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Rural pastor rooted in community at Colfax

By Mary Stamp

Lynn Nelson’s fascination with spiritual questions led the Colfax granddaughter, daughter, wife, mother and grandmother of farmers to serve as part-time pastor of her hometown church four years ago.
Lynn Nelson
Lynn Nelson seeks continuing education opportunities
for insights on ministry

Her call to ministry grew from her long involvement in the Plymouth Congregational United Church of Christ in Colfax, and its openness to her questions and challenges.
During high school, she and her family shifted from the United Methodist Church to Plymouth, so she could attend church with her friends.

Now she describes the church as “graying and declining, but vibrant, ready for taking their next steps into the future.”

Lynn grew up and lived her married life on what has expanded to be a 1,500-acre wheat and barley farm with 200-head of cattle, now run by her son and grandson. 

Recently, she moved from the old farmhouse seven miles southwest of town into a smaller house, where her daughter and family lived. Her daughter, who teaches at Colfax High School, moved to the farm.
 
I often filled in to preach sermons when the pastors were away,” she said.  “I was unusually easily accepted as pastor and treated with respect.

Lynn, who has been a volunteer hospice chaplain since the 1980s, became licensed to serve the church.

“I’m good at nurturing and listening, so I nurture, love and bless in the name of all that’s holy,” she said.

She is in conversation with the Pacific Northwest United Church of Christ Conference’s Committee on Ministry, which has accepted her as a “person in discernment” on the path to ordination.  She is considering continuing education options.

“I like the United Church of Christ because it lets us ask questions and does not come with a set of rules,” she said, commenting on the theology and on its openness to alternative paths to ministry.

Starting at a late age and needing to stay in Colfax to assist her daughter, who has multiple sclerosis, she can’t go away to seminary. 

“I’m ideal for this church because don’t cost a lot.  I have a house, food, Medicare and soon Social Security,” Lynn said.

Growing up, she attended church every Sunday, participated in the high school youth group, married after a year of college and directed the junior choir for many of her young married years.  She also taught vacation Bible school and “learned from the children.”

On her own, she engaged in spiritual study over the years.  Since becoming pastor, she has done more Bible study.

I’ve always been drawn by all religions and by the big picture of how we are alike and how small the world is if we do not divide ourselves up,” Lynn continued.  “I let God be as big as God needs to be to embrace the world of arguing children.”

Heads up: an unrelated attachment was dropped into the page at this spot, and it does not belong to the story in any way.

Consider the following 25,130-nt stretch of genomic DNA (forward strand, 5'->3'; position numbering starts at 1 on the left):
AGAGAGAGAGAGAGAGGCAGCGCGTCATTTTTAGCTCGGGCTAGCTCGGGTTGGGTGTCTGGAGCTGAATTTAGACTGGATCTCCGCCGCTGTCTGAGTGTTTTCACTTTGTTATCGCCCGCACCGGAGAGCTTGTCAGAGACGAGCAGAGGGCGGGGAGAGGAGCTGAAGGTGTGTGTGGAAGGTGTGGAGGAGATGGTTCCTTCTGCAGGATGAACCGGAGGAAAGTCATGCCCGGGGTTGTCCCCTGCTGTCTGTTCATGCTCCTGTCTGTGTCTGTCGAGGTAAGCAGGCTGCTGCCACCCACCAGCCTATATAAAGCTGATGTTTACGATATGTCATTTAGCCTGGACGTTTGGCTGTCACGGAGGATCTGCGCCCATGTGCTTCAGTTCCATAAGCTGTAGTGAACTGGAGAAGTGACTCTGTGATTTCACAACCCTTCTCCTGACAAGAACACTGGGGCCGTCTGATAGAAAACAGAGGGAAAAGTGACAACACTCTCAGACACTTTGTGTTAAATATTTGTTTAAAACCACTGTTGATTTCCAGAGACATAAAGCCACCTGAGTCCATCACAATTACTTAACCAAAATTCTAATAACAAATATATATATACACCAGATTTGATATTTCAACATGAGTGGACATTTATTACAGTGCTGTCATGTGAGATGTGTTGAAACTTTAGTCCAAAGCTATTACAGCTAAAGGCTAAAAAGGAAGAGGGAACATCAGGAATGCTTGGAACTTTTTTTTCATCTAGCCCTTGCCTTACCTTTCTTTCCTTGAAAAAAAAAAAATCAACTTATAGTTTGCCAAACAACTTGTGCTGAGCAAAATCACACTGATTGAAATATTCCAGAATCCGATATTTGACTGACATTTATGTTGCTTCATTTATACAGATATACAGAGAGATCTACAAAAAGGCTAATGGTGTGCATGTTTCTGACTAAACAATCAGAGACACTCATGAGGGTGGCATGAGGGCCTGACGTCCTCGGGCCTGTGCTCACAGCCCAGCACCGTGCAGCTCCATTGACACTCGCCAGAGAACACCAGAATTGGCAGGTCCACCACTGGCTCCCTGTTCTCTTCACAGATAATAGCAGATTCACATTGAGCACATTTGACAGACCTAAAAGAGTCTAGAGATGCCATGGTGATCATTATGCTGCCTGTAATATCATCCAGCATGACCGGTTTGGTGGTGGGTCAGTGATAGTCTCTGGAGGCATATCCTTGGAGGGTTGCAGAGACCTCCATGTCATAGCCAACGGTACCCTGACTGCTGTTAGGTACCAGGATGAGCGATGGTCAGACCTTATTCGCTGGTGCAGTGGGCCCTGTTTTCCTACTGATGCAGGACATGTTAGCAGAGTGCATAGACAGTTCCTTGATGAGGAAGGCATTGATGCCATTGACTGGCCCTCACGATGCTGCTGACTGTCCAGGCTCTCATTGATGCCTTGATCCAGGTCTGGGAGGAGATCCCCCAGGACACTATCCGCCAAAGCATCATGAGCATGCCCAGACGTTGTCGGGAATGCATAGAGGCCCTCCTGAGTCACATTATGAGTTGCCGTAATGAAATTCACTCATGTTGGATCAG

Although her life has centered in Colfax and the farm, the scope of her concern circles the earth.

“Colfax is where I’m supposed to be.  I was born into Christianity, but I believe all religions offer insights and wisdom,” she said.

Lynn had started college thinking she would be a secretary, but she met her farmer husband, Bill, and married him in 1965.  He was from Idaho and had a small operation of cattle he brought to her family’s farm.  When her father died, he took over.

I can ride a horse, rope a cow, cook dinner for 30 and haul it to the middle of the wheat field,” she said, pausing to say that at 66 she has set those activities aside.

She is the eldest of three.  Her brother and sister chose paths other than farming, so she and her husband bought them out.

He farmed until he died three years ago.  Her mother died four years ago.

When Lynn began as pastor, she decided to shake the church up and proposed renaming it, adding “Affirmational United Church of Christ” in front of its name, Plymouth Congregational Church.

I wanted to rattle cages, and use an ‘A’ word to put the church at the top of the list of churches in the phone book so people would call us first,” she said.

“It’s a warm-hearted congregation of older people in a building that’s falling down around us.  The roof needs to be repaired, and we do not have money to repair it without going into debt.  We can’t go in debt because we are an older congregation,” Lynn commented.

 While there’s just “a small handful” of people—about 50 members with about 25 on a Sunday—she said, the church council is looking ahead.

Most members are retired from local farms or businesses.

The church’s pianist is 93. 

“There’s a spark waiting to be lit.  We are older but still wonder where we can go from here,” Lynn said.  “We aren’t willing to limit our possibilities.  We have a drive to thrive.  We pray to be open to how God wants us to be.  We’re willing.”

Lynn said people in the community know she’s available to do weddings and funerals, even if they don’t attend her church. 

For those who wonder where God is, she said she can take the God words out of conversations “to help people know and feel the holy.”

Colfax’s population of 2,800 has remained constant, but fewer young people stay in town after graduating from high school.  Baby boomers no longer fill the grade school and high school, and the economic times are hard.

Farms have consolidated over the years, but are still considered family farms, Lynn said.  In most cases, members of the younger generation are taking over the farms.  Some of the younger farmers are in local churches.

Unlike other small towns that rural highways bypass, Colfax has route 195 from Spokane to Pullman running through the center of town.  It is also the Whitman County seat. 

These dynamics keep the community viable, while other small communities struggle, Lynn said.

For information, call 509-397-3011 or email bamba2@q.com.